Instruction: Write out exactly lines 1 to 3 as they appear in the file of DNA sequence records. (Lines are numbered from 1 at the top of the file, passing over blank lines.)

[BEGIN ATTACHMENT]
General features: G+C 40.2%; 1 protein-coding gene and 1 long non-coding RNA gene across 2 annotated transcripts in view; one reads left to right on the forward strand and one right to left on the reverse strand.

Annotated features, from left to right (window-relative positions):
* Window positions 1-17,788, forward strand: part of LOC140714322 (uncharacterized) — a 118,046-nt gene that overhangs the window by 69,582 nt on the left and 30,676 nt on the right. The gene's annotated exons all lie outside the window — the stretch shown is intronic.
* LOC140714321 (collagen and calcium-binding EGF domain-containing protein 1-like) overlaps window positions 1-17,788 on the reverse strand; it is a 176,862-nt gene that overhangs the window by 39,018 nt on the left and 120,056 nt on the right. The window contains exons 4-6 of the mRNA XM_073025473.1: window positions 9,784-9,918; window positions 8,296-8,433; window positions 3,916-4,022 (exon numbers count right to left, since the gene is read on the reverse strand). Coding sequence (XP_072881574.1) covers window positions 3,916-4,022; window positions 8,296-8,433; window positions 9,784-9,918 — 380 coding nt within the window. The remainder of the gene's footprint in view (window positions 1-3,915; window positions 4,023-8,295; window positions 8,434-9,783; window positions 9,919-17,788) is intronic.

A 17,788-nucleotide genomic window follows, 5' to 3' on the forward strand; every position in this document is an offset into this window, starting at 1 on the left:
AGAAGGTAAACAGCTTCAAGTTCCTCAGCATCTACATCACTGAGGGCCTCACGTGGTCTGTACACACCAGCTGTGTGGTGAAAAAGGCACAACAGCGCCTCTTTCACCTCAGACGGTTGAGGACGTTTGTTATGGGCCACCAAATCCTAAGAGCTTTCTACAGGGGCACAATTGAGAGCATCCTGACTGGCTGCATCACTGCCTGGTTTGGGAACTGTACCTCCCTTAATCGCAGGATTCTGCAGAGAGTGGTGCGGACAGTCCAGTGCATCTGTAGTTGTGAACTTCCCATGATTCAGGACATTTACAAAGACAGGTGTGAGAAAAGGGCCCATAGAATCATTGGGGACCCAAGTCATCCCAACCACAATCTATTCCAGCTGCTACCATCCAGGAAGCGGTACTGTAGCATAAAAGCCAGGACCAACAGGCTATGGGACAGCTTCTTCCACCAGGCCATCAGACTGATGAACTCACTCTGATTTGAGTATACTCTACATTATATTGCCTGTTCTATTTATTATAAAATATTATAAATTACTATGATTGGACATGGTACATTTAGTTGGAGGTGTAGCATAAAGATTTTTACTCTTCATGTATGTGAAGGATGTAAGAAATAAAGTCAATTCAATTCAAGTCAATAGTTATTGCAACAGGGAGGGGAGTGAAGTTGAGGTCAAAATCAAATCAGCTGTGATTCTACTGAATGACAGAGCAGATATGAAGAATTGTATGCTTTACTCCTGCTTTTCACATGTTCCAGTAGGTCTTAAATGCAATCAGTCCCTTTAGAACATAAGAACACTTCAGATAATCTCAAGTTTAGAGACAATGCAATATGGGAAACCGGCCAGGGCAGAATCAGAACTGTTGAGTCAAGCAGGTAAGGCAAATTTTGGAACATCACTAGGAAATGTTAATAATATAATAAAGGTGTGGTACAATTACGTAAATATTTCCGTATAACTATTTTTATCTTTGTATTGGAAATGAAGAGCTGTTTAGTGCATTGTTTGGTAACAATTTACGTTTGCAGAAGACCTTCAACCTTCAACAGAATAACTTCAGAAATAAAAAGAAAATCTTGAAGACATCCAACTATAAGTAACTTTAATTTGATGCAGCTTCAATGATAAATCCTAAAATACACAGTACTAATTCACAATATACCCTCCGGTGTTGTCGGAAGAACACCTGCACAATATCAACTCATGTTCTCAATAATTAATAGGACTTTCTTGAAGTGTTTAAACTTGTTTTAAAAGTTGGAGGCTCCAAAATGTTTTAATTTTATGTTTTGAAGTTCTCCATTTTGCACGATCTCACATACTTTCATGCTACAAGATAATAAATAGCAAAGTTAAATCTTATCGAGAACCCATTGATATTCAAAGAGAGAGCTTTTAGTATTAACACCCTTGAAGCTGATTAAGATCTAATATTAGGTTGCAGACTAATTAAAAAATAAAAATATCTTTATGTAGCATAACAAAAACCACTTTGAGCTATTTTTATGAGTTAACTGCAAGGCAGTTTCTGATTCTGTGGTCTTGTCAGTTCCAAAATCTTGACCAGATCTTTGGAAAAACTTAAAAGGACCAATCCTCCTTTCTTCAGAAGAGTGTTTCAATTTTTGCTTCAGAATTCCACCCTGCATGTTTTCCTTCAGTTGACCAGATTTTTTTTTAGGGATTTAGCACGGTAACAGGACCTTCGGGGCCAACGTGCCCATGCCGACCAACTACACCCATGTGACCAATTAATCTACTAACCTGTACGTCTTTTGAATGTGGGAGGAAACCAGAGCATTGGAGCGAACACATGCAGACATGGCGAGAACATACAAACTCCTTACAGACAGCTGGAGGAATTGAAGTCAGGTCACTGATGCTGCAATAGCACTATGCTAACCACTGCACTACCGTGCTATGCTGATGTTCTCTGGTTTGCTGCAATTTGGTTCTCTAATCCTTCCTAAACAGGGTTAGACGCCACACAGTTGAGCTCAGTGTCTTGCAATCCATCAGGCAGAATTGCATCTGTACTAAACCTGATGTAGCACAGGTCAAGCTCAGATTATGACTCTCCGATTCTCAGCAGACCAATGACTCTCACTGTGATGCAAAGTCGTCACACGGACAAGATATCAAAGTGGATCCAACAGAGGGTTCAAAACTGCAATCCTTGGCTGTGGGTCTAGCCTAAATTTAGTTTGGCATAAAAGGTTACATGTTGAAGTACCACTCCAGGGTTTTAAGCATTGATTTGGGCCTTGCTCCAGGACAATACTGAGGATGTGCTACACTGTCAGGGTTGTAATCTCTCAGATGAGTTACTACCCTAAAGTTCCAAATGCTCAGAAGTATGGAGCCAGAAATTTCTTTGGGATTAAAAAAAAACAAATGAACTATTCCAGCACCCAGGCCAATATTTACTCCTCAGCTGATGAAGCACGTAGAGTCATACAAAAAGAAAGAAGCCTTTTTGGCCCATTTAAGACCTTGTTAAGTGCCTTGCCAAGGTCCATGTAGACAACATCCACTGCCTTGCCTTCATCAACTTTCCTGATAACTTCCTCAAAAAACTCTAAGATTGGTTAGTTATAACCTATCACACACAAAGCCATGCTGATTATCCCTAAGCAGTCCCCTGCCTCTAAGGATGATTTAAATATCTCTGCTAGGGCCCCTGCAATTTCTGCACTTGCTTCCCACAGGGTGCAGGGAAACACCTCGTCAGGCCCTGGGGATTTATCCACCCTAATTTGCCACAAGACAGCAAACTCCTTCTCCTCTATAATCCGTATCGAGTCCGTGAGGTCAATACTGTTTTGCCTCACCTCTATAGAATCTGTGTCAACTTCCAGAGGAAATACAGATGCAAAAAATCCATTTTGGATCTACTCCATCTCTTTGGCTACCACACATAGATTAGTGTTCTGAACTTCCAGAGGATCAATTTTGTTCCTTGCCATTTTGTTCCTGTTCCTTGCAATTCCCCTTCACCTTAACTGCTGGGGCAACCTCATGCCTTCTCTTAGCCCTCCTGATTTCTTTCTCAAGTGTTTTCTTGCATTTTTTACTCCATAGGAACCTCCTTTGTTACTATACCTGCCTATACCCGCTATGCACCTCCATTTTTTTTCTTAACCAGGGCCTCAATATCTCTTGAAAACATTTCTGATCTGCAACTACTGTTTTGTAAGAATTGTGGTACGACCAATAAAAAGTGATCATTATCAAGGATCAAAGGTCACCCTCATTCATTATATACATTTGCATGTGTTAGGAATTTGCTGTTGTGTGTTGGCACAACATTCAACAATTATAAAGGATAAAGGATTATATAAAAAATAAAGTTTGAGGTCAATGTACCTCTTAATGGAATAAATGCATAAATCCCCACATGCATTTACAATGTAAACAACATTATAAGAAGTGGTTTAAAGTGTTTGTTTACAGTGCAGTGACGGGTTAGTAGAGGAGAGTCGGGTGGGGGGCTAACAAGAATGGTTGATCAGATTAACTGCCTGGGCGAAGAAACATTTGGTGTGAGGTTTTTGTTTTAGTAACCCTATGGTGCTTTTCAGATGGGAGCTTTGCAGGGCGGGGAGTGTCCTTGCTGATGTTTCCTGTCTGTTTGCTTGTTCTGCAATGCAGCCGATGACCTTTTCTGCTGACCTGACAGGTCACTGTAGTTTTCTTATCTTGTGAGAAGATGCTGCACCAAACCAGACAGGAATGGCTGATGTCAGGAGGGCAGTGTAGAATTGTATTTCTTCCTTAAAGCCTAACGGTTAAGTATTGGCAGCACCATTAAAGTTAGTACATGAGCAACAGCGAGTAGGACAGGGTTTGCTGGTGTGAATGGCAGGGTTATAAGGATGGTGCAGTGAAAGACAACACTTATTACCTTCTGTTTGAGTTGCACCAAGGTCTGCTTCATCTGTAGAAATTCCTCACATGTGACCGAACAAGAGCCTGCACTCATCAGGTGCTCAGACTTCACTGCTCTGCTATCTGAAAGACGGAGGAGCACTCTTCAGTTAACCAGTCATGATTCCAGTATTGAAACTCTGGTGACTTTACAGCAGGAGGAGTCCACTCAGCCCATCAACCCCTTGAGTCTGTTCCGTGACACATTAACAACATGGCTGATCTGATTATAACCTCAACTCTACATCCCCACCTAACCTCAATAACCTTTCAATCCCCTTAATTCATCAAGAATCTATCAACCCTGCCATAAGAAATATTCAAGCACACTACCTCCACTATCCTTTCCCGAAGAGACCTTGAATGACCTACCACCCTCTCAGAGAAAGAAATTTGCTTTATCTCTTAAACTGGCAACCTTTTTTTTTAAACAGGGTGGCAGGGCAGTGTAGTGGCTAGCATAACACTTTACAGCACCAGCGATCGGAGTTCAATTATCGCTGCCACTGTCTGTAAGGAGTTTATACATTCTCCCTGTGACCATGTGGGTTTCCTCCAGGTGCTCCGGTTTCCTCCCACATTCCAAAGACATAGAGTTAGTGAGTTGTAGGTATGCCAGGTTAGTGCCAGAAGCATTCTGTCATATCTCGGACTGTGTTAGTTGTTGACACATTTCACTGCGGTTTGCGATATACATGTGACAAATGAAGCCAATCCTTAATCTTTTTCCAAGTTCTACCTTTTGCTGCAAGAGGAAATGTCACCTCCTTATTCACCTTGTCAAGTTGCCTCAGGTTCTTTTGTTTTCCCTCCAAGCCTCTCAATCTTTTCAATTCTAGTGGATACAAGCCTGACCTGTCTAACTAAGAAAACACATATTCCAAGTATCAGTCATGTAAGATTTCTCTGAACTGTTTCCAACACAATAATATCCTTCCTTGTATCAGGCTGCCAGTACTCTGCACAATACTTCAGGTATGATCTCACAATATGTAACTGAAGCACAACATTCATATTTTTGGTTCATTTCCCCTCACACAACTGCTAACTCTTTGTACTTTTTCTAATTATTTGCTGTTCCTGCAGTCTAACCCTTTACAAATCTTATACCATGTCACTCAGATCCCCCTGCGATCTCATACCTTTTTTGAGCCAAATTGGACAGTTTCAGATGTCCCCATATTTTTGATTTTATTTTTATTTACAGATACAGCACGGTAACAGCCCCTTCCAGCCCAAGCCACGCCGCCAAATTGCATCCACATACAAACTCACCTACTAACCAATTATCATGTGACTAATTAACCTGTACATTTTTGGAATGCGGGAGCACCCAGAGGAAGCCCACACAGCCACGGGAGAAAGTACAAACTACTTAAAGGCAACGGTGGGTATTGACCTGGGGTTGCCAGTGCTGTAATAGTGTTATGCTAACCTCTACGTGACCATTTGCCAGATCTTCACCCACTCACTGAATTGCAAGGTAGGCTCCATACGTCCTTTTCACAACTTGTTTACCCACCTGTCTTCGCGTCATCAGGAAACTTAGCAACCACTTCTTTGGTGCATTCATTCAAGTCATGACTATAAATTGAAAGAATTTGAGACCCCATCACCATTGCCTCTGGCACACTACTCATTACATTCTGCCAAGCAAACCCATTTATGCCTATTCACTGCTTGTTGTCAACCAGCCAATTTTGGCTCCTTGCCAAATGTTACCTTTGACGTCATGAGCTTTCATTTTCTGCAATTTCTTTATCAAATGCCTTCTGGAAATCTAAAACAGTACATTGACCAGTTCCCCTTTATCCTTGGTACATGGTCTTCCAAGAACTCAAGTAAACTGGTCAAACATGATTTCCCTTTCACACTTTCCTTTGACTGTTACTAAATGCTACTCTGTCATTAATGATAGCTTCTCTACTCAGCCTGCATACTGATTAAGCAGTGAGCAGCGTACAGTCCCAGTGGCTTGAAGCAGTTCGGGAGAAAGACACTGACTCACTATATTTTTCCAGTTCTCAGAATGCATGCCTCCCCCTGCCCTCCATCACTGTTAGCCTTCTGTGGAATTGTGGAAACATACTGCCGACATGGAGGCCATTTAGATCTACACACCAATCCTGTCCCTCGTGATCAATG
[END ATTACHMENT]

General features: G+C 40.2%; 1 protein-coding gene and 1 long non-coding RNA gene across 2 annotated transcripts in view; one reads left to right on the forward strand and one right to left on the reverse strand.

Annotated features, from left to right (window-relative positions):
* Window positions 1-17,788, forward strand: part of LOC140714322 (uncharacterized) — a 118,046-nt gene that overhangs the window by 69,582 nt on the left and 30,676 nt on the right. The gene's annotated exons all lie outside the window — the stretch shown is intronic.